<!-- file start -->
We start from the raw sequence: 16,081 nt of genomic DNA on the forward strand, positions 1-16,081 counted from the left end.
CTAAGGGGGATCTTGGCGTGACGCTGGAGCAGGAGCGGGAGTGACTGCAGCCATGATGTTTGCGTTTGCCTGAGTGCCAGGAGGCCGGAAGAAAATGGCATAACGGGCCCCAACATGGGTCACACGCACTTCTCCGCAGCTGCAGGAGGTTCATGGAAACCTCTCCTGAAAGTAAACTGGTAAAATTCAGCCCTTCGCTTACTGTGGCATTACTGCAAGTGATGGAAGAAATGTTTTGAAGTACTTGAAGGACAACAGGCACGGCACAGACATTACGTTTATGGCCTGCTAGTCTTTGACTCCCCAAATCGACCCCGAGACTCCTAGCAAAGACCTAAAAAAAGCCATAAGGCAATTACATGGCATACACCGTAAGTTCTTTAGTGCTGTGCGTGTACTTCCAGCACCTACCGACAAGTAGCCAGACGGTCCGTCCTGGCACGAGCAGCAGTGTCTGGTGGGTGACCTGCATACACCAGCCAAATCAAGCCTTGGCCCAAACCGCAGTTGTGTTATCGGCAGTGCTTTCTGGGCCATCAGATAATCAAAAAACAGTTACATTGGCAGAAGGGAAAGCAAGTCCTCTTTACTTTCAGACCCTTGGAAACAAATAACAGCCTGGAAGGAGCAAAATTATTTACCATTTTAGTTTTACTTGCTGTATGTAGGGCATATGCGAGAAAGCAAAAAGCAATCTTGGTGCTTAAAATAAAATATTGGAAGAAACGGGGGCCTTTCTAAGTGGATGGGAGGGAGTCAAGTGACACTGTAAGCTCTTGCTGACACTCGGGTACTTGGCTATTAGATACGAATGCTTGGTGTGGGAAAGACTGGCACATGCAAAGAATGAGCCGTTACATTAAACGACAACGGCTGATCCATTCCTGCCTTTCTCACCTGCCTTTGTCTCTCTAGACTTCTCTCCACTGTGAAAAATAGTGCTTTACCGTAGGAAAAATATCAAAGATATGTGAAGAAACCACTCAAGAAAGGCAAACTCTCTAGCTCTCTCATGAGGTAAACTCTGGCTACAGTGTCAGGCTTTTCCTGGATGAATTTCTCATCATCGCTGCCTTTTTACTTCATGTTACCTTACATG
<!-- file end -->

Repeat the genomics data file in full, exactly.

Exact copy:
We start from the raw sequence: 16,081 nt of genomic DNA on the forward strand, positions 1-16,081 counted from the left end.
CTAAGGGGGATCTTGGCGTGACGCTGGAGCAGGAGCGGGAGTGACTGCAGCCATGATGTTTGCGTTTGCCTGAGTGCCAGGAGGCCGGAAGAAAATGGCATAACGGGCCCCAACATGGGTCACACGCACTTCTCCGCAGCTGCAGGAGGTTCATGGAAACCTCTCCTGAAAGTAAACTGGTAAAATTCAGCCCTTCGCTTACTGTGGCATTACTGCAAGTGATGGAAGAAATGTTTTGAAGTACTTGAAGGACAACAGGCACGGCACAGACATTACGTTTATGGCCTGCTAGTCTTTGACTCCCCAAATCGACCCCGAGACTCCTAGCAAAGACCTAAAAAAAGCCATAAGGCAATTACATGGCATACACCGTAAGTTCTTTAGTGCTGTGCGTGTACTTCCAGCACCTACCGACAAGTAGCCAGACGGTCCGTCCTGGCACGAGCAGCAGTGTCTGGTGGGTGACCTGCATACACCAGCCAAATCAAGCCTTGGCCCAAACCGCAGTTGTGTTATCGGCAGTGCTTTCTGGGCCATCAGATAATCAAAAAACAGTTACATTGGCAGAAGGGAAAGCAAGTCCTCTTTACTTTCAGACCCTTGGAAACAAATAACAGCCTGGAAGGAGCAAAATTATTTACCATTTTAGTTTTACTTGCTGTATGTAGGGCATATGCGAGAAAGCAAAAAGCAATCTTGGTGCTTAAAATAAAATATTGGAAGAAACGGGGGCCTTTCTAAGTGGATGGGAGGGAGTCAAGTGACACTGTAAGCTCTTGCTGACACTCGGGTACTTGGCTATTAGATACGAATGCTTGGTGTGGGAAAGACTGGCACATGCAAAGAATGAGCCGTTACATTAAACGACAACGGCTGATCCATTCCTGCCTTTCTCACCTGCCTTTGTCTCTCTAGACTTCTCTCCACTGTGAAAAATAGTGCTTTACCGTAGGAAAAATATCAAAGATATGTGAAGAAACCACTCAAGAAAGGCAAACTCTCTAGCTCTCTCATGAGGTAAACTCTGGCTACAGTGTCAGGCTTTTCCTGGATGAATTTCTCATCATCGCTGCCTTTTTACTTCATGTTACCTTACATG